Foto ini menunjukkan “Petualangan Anak Indonesia” ditulis oleh Nicholas Mark dan ilustrasi oleh Bambang Shakuntala. Bukunya di atas kain batik di samping kotak batik. Di dalam kotak ada obyek emas bentuknya gunungan wayang. Sampul buku ada gambar empat anak, tiga monyet, tiga peri dan satu garuda.

“Petualangan Anak Indonesia” ditulis oleh Nicholas Mark dan ilustrasi oleh Bambang Shakuntala adalah buku anak yang berisi tiga kisah. Kisah pertama berjudul Wayan dan Kutukan Hutan Monyet Ubud terletak di pulau Bali. Wayan harus membantu monyet-monyet hutan mengalahkan makhluk-makhluk jahat. Kisah kedua berjudul Mutia dan Keajaiban Pulau Emas terletak di Sumatera Barat. Mutia coba membantu wanita tua, akan tetapi wanita tua ada rencana jahat dan Mutia yang berani harus membantu mahkluk lain. Kisah ketiga berjudul Nanda & Dani Membongkar Rahasia Yogyakarta terletak di Jawa. Kakak beradik Nanda dan Dani harus berjalan di bawah tanah dari Gunung Merapi ke kota Yogyakarta lewat gang rahasia untuk melindungi kotanya.

Buku ini sangat menyenangkan. Mark menulis tentang empat anak Indonesia dari budaya and daerah beda tetapi mereka semua anak berani. Buku ini termasuk makhluk mitos Indonesia dan lingkungan, budaya, gedung dan makanan khas Bali, Sumatera Barat dan Jawa. Ilustrasinya hebat dengan banyak detail cerdas.

Buku ini cocok untuk baik anak Indonesia maupun orang asing yang mau berlatih Bahasa Indonesia.

Children’s book about four Indonesian children and their adventures

Over 13 years ago, I moved to Indonesia to study for six months at Universitas Gadjah Mada in Yogyakarta, Java. During that time I made lots of Indonesian and Australian friends, including this author. In 2012, we met again at an event when his book was published and I asked him to sign my book. Although I can speak Indonesian, I am a bit afraid of reading Indonesian books because my vocabulary is still low. Last year, I read and reviewed “Beauty is a Wound“. It was really difficult to read it but I’m not a bit braver and ready to try other books in Indonesian.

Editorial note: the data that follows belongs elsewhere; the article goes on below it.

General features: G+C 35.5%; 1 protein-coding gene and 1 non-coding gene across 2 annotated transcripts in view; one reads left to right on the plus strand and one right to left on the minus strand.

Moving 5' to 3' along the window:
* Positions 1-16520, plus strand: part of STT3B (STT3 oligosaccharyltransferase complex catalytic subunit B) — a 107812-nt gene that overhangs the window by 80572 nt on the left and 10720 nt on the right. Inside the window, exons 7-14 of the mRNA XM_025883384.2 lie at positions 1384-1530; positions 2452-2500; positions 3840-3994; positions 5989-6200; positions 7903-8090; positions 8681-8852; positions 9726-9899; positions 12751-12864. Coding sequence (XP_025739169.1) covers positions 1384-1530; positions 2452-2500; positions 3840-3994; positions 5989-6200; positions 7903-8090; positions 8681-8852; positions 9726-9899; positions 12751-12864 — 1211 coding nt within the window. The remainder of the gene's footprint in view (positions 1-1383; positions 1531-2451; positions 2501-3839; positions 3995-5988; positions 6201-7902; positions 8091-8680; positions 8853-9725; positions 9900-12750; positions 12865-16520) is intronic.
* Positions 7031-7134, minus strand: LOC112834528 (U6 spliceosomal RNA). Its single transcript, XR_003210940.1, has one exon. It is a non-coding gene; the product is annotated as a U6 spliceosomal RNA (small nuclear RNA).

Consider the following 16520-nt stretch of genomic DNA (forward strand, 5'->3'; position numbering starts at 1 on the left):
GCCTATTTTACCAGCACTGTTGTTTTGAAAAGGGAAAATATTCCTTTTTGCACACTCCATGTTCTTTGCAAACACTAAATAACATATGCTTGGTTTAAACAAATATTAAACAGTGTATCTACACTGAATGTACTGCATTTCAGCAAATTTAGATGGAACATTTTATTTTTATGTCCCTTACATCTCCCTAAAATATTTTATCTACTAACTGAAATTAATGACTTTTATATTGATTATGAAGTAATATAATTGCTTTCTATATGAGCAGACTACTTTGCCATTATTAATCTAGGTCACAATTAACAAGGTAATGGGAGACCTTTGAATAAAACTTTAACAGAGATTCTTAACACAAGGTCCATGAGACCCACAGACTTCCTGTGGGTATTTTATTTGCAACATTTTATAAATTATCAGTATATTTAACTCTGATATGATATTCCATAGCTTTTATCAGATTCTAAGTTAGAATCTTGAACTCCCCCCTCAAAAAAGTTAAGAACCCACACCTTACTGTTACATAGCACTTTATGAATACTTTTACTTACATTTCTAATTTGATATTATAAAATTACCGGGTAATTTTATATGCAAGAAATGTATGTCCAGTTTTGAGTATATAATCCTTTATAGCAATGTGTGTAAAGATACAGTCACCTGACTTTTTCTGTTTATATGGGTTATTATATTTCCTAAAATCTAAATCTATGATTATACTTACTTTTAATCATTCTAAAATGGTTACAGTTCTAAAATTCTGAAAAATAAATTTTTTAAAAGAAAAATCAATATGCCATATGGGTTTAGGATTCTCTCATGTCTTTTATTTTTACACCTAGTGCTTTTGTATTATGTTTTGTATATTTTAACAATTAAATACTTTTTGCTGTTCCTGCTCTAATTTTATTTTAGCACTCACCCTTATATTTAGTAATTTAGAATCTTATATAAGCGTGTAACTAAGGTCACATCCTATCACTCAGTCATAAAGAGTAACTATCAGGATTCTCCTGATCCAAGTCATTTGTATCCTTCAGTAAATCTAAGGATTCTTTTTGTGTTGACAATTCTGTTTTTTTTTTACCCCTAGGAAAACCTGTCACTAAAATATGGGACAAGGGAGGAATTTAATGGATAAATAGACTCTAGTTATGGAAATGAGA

Image is of “Indonesian Children’s Adventure” by Nicholas Mark with illustrations by Bambang Shakuntala. The book is on top of batik fabric next to a batik box. Inside the box is a gold object in the shape of a mountain puppet. The book cover has a picture of four children, three monkeys, three fairies and a garuda.

“Indonesian Children’s Adventure” by Nicholas Mark with illustrations by Bambang Shakuntala is a children’s book which contains three stories. The first story titled Wayan and the Curse of the Ubud Monkey Forest is set in the island of Bali. Wayan has to help the monkeys of the forest defeat evil creatures. The second story titled Mutia and the Miracle of Gold Island is set in West Sumatra. Mutia tries to help an old woman, but the old woman has an evil plan and brave Mutia has to help other creatures. The third story titled Nanda & Dani Uncover the Secret of Yogyakarta is set in Java. Brother and sister Nanda and Dani have to travel underground from Mount Merapi to the city of Yogyakarta through secret tunnels to protect the city.

This book was very enjoyable. Mark writes about four Indonesian children from different cultures and regions however they are all brave kids. This book includes Indonesian mythological creatures and environments, cultures, buildings and food representative of Bali, West Sumatra and Java. The illustrations are great with lots of clever details.

This book is suitable for both Indonesian children and foreigners who want to practise their Indonesian language.

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Filed under Book Reviews, Children's Books, Signed Books

The Picture Bride

Historical fiction about Korean women who move to the USA to marry unseen husbands

Content warning: family violence, racism

I received a copy of this eBook courtesy of the publisher.

Image is of “The Picture Bride” by Lee Geum-yi and translated by An Seonjae. The eBook cover is of a watercolour-style painting young woman in traditional Korean clothing including a white long-sleeved jacket and full navy skirt who is standing against a railing. Her hair is tied back in a loose bun at the nape of her neck. She looks out over a bay with blue ocean and ships.

“The Picture Bride” by Lee Geum-yi and translated by An Seonjae is a historical fiction novel about a young Korean woman called Willow whose relatively well-to-do family is thrown into poverty after her father is killed by the Japanese. When her best friend Hongju shamefully returns back to her family shortly after getting married, the two young women decide to move to Hawai’i to become picture brides: marrying men that they have only ever seen through a photograph. Willow and Hongju expect their husbands to be young and wealthy, and that they will have opportunities like Willow’s dream to return to school. However, when they arrive in Hawai’i, their prospective husbands are not at all what they expect and they find that they have been significantly misled about their new living situation. They will have to rely on each other and friendships with other women to make their way in this new country.